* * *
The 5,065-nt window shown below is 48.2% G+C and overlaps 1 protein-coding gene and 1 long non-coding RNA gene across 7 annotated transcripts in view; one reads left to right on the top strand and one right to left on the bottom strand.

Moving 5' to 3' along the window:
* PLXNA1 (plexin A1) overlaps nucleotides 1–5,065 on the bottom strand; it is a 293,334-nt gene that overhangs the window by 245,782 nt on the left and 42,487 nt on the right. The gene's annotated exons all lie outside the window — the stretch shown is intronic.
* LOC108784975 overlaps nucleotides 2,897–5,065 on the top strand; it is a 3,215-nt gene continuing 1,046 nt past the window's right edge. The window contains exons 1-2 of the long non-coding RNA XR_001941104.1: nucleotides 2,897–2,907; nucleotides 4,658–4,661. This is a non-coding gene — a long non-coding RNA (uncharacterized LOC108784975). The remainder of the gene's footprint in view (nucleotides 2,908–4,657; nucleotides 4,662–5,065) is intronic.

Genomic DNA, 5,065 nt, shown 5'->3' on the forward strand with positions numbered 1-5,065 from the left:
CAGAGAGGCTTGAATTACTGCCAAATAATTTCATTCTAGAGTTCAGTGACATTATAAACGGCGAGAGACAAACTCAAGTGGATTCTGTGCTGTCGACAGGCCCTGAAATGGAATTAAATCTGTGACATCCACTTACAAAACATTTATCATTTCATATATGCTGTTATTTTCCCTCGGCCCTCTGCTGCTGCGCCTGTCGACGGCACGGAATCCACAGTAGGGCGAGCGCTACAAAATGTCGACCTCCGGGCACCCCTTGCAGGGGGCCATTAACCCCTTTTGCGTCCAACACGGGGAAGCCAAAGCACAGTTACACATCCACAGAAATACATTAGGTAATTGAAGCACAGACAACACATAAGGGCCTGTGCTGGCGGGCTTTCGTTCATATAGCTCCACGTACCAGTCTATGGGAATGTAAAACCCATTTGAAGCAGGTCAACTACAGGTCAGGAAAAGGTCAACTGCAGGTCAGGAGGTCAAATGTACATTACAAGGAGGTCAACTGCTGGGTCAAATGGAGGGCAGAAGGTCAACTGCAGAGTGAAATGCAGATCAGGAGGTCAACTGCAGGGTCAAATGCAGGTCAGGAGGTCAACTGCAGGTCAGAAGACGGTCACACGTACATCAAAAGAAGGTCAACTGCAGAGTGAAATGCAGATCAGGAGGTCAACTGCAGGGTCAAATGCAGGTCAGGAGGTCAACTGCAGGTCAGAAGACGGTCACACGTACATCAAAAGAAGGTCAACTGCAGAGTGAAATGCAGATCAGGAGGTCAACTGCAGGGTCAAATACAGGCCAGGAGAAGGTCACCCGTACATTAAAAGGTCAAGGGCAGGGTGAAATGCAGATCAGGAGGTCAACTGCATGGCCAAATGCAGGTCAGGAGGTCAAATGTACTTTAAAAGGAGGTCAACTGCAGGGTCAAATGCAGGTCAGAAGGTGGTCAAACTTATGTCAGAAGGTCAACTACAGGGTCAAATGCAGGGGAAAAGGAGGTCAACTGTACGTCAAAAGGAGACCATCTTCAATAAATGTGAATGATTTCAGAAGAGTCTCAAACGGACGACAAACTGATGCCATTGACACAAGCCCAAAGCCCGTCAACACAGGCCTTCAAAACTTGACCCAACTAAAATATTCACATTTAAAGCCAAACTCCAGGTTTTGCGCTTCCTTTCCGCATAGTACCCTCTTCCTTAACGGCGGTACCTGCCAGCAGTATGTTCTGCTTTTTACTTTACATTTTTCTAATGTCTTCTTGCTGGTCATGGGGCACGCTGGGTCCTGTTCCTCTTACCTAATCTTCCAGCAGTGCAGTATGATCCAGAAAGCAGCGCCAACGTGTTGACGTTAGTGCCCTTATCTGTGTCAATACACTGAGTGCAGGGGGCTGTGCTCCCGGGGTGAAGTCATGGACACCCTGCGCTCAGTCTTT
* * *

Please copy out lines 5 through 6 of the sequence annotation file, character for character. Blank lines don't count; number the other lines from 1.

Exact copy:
Genomic DNA, 5,065 nt, shown 5'->3' on the forward strand with positions numbered 1-5,065 from the left:
CAGAGAGGCTTGAATTACTGCCAAATAATTTCATTCTAGAGTTCAGTGACATTATAAACGGCGAGAGACAAACTCAAGTGGATTCTGTGCTGTCGACAGGCCCTGAAATGGAATTAAATCTGTGACATCCACTTACAAAACATTTATCATTTCATATATGCTGTTATTTTCCCTCGGCCCTCTGCTGCTGCGCCTGTCGACGGCACGGAATCCACAGTAGGGCGAGCGCTACAAAATGTCGACCTCCGGGCACCCCTTGCAGGGGGCCATTAACCCCTTTTGCGTCCAACACGGGGAAGCCAAAGCACAGTTACACATCCACAGAAATACATTAGGTAATTGAAGCACAGACAACACATAAGGGCCTGTGCTGGCGGGCTTTCGTTCATATAGCTCCACGTACCAGTCTATGGGAATGTAAAACCCATTTGAAGCAGGTCAACTACAGGTCAGGAAAAGGTCAACTGCAGGTCAGGAGGTCAAATGTACATTACAAGGAGGTCAACTGCTGGGTCAAATGGAGGGCAGAAGGTCAACTGCAGAGTGAAATGCAGATCAGGAGGTCAACTGCAGGGTCAAATGCAGGTCAGGAGGTCAACTGCAGGTCAGAAGACGGTCACACGTACATCAAAAGAAGGTCAACTGCAGAGTGAAATGCAGATCAGGAGGTCAACTGCAGGGTCAAATGCAGGTCAGGAGGTCAACTGCAGGTCAGAAGACGGTCACACGTACATCAAAAGAAGGTCAACTGCAGAGTGAAATGCAGATCAGGAGGTCAACTGCAGGGTCAAATACAGGCCAGGAGAAGGTCACCCGTACATTAAAAGGTCAAGGGCAGGGTGAAATGCAGATCAGGAGGTCAACTGCATGGCCAAATGCAGGTCAGGAGGTCAAATGTACTTTAAAAGGAGGTCAACTGCAGGGTCAAATGCAGGTCAGAAGGTGGTCAAACTTATGTCAGAAGGTCAACTACAGGGTCAAATGCAGGGGAAAAGGAGGTCAACTGTACGTCAAAAGGAGACCATCTTCAATAAATGTGAATGATTTCAGAAGAGTCTCAAACGGACGACAAACTGATGCCATTGACACAAGCCCAAAGCCCGTCAACACAGGCCTTCAAAACTTGACCCAACTAAAATATTCACATTTAAAGCCAAACTCCAGGTTTTGCGCTTCCTTTCCGCATAGTACCCTCTTCCTTAACGGCGGTACCTGCCAGCAGTATGTTCTGCTTTTTACTTTACATTTTTCTAATGTCTTCTTGCTGGTCATGGGGCACGCTGGGTCCTGTTCCTCTTACCTAATCTTCCAGCAGTGCAGTATGATCCAGAAAGCAGCGCCAACGTGTTGACGTTAGTGCCCTTATCTGTGTCAATACACTGAGTGCAGGGGGCTGTGCTCCCGGGGTGAAGTCATGGACACCCTGCGCTCAGTCTTT